The crossover segment in Malaysia is nothing short of a buffet at the moment. With newcomers such as the Proton X50 and the Hyundai Kona, disrupting the dominance of the Honda HR-V, Mazda CX-3 and to some extent, the Toyota C-HR (when it was new).

It’s easy to see the charm in these things. The HR-V has red badge most covet, the C-HR looks like a funky sports shoe, and the X50 has so much value for money, it gives an average joe the first taste of the “good life” for the price of a Proton. Appealing as these things are, none can hold the candle to the (often overlooked) Subaru XV when it comes to these few aspects.

For starters, there’s the cabin insulation. It’s most apparent every time you wind up the windows; it feels like you just got zip-locked into an airtight bag. In fact, it’s so well insulated it’s annoying because the Continental tyres fitted were so noisy it ruined the peace in the cabin.

Cabin space is another strong suit of the XV. Whether it’s head, knee, or legroom, there’s no question the XV leads the way. You may able to fit or rather squeeze three adults in the backseat of the Honda, Toyota, and Mazda but in the XV, it actually ferries them comfortably.

The C-HR, with all its good looks on the outside, has the least substance and fares the worst in this aspect. With its tiny rear windows, it even feels claustrophobic. It’s a good thing it looks good and that as we know, is all that matters these days.

As for the XV, while it may be longer, wider, taller with a longer wheelbase than the C-HR, CX-3 and HR-V, it’s still isn’t as big as the larger SUVs like the Mazda CX-5 and Honda CR-V. If there are any concerns in terms of maneuverability, you can put them to rest.

Then there’s the comfort and refinement aspect of the XV. Subaru’s billion-dollar investment into a new platform has resulted in the new Subaru Global Platform (SGP) on which the Forester is built as well.

Not only does is the chassis stiffer and safer, but it also allows the suspension to be tuned for comfort and the results speak for itself. You might label these comments as nothing more than paid cock and bull and rightfully so but after a consecutive test drive of all the crossovers, you’d be eating your words.

Lastly, there’s the Symmetrical All-wheel Drive System that’s the pride and joy, the golden egg of Subaru and the very thing makes a Subaru, a Subaru.

Most all-wheel drive (AWD) SUVs aren’t really all-wheel drive, all the time. Majority of the time they’re front-wheel drive and only when the car detects that more traction is needed, will it send power to the rear-wheels effectively making it all-wheel drive.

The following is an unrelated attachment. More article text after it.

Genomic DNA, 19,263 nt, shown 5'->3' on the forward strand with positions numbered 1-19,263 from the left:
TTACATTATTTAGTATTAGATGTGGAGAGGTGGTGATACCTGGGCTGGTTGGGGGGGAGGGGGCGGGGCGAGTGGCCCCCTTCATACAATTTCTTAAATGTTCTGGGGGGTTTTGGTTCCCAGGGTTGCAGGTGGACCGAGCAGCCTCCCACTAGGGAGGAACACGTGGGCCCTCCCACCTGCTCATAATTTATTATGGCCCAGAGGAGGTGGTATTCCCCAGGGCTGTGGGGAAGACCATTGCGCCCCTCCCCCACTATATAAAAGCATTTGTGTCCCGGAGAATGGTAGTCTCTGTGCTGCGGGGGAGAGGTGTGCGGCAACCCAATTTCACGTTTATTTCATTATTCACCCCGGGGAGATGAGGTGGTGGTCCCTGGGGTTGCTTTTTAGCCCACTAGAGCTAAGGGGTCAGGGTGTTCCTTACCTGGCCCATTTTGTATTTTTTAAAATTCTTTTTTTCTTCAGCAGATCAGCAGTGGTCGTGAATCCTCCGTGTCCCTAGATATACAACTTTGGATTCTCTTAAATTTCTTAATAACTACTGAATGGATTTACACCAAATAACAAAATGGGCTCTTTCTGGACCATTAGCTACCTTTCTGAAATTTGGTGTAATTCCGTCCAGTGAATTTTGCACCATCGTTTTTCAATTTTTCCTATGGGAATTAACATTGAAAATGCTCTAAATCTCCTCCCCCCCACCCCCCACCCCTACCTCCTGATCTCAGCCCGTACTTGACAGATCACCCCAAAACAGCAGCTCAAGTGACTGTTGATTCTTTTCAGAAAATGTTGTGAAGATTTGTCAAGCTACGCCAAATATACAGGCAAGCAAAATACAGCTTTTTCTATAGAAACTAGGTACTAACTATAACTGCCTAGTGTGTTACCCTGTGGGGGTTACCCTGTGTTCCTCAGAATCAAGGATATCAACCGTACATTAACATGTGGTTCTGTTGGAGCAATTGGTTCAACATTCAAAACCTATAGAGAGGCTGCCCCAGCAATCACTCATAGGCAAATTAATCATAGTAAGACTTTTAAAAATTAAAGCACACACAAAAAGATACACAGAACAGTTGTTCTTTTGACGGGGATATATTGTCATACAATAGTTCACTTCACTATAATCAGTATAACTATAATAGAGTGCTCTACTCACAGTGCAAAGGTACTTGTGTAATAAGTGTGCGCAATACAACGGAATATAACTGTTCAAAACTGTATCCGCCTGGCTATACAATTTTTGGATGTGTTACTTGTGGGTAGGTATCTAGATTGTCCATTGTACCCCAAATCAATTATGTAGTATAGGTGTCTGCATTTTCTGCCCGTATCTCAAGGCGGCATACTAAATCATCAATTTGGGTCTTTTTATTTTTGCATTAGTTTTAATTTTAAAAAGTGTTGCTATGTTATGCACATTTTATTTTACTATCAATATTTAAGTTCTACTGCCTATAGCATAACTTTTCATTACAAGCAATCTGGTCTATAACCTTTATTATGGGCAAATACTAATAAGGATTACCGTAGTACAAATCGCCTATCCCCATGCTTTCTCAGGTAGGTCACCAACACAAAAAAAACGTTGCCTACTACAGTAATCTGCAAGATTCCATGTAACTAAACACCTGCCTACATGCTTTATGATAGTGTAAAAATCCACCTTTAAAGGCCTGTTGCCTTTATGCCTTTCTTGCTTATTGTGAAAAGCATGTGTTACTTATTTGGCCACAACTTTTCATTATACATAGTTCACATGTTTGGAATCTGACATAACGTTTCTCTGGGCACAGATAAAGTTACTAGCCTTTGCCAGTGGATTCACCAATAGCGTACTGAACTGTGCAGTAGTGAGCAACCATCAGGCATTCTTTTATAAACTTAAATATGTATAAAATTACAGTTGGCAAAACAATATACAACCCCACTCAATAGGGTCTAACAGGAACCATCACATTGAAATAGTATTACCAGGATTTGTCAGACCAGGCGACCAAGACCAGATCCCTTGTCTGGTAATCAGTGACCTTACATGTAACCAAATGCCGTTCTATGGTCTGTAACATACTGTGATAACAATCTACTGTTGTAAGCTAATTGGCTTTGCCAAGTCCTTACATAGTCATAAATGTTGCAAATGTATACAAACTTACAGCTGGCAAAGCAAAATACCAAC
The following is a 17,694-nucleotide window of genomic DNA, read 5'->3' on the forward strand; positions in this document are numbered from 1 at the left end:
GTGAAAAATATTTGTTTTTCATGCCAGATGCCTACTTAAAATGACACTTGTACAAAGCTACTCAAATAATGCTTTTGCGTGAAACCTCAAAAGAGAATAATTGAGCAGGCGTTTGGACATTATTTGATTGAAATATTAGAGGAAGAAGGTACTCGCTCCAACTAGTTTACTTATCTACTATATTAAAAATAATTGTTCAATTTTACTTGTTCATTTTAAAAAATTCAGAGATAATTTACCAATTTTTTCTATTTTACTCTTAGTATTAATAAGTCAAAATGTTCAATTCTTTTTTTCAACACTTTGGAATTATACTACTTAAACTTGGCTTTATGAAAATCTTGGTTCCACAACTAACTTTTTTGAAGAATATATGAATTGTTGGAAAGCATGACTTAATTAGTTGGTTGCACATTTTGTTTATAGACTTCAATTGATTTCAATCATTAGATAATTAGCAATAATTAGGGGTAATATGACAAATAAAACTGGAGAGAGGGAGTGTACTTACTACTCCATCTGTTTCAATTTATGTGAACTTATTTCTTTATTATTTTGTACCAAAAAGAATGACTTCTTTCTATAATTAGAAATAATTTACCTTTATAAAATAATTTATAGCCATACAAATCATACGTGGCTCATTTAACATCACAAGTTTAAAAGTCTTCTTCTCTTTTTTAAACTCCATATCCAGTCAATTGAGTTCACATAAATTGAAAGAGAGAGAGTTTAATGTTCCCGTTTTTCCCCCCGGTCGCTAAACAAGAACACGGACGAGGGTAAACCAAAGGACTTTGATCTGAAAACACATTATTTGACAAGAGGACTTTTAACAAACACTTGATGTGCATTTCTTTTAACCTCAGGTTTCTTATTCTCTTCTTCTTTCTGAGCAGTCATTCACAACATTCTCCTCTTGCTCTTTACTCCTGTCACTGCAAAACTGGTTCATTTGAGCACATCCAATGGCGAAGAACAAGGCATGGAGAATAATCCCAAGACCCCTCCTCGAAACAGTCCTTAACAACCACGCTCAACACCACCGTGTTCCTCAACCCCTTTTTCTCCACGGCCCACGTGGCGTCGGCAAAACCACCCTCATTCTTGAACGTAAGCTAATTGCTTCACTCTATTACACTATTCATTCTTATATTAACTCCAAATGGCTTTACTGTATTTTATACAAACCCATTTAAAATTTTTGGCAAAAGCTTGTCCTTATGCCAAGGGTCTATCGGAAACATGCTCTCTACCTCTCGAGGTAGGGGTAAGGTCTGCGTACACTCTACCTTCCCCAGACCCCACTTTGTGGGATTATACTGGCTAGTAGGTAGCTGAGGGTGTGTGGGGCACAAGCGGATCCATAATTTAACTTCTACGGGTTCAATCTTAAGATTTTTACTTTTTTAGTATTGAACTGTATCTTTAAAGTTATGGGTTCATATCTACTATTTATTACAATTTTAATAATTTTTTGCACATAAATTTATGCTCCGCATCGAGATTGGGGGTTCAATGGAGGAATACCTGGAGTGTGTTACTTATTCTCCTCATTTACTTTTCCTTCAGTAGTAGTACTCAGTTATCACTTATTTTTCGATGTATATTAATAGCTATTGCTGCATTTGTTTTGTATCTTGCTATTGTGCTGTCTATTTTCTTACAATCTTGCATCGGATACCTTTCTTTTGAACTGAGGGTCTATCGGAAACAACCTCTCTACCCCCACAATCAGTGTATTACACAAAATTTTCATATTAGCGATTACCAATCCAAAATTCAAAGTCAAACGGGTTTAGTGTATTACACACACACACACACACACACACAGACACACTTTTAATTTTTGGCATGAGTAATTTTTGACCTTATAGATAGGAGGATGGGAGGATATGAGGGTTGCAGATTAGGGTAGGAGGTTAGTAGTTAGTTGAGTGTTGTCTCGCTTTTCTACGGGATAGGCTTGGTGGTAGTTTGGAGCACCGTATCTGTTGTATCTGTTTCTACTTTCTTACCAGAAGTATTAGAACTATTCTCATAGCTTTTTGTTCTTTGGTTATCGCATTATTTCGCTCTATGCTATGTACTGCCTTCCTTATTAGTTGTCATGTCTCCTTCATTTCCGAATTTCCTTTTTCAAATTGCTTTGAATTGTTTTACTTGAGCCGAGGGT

With Subaru’s Symmetrical All-wheel Drive system, power is sent equally to all four wheels, all the time. So what you have is unparalleled amounts of traction on the road at all times and the difference can’t be more apparent. Just ask your friend who owns an XV for a test drive and you’d understand.

This might sound like a paid advertorial but the opposite is true. We just figured that with all the hype surrounding the new Kona and X50, blanketed by the ever-present C-HR, HR-V and CX-3, it’s only fair to shed some light on the underdog.

Despite all the positive qualities of the XV, it is not without flaws – no car is ever perfect. Firstly, it’s the entire dashboard architecture. It’s neither ugly nor is it the most attractive and over the years, it hasn’t aged as well as fine wine. The X50’s arrival hasn’t done it any favours either.

Subaru may have upgraded to a new infotainment system from the one you see here, but there’s still some catching up to do.

Then there’s the infotainment system and its interface that looks like a typewriter in the age of smartphones. It may be practical and easy to use, but that kind of appearance has no place in a world where the X50 exists. People who chase the latest iPhones and gadgets certainly wouldn’t find the displays very appealing. Unfortunately, that very demographic is one that the Subaru XV is targeted at.

All in all, it wouldn’t be at all bias to say that it’s a great crossover but there’s plenty to iron out if Subaru is serious about staying relevant in the crossover game. We wouldn’t wanna see roads filled with nothing but X50s, do we?

***Again, this isn’t a paid article. It’s is merely the opinion of someone who has spent considerable time in all of the abovementioned crossovers. Also, because even underdogs deserve some stage time in the spotlight. Although if Subaru feels the need to reward us for supplementing their little to non-existent marketing efforts, we’d be happy to have the XV for a few days ; )


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Pan Eu Jin
Regularly spend countless hours online looking at cars and parts I can't afford to buy. How a car makes you feel behind the wheel should be more important than the brand it represents - unless resale value is your thing.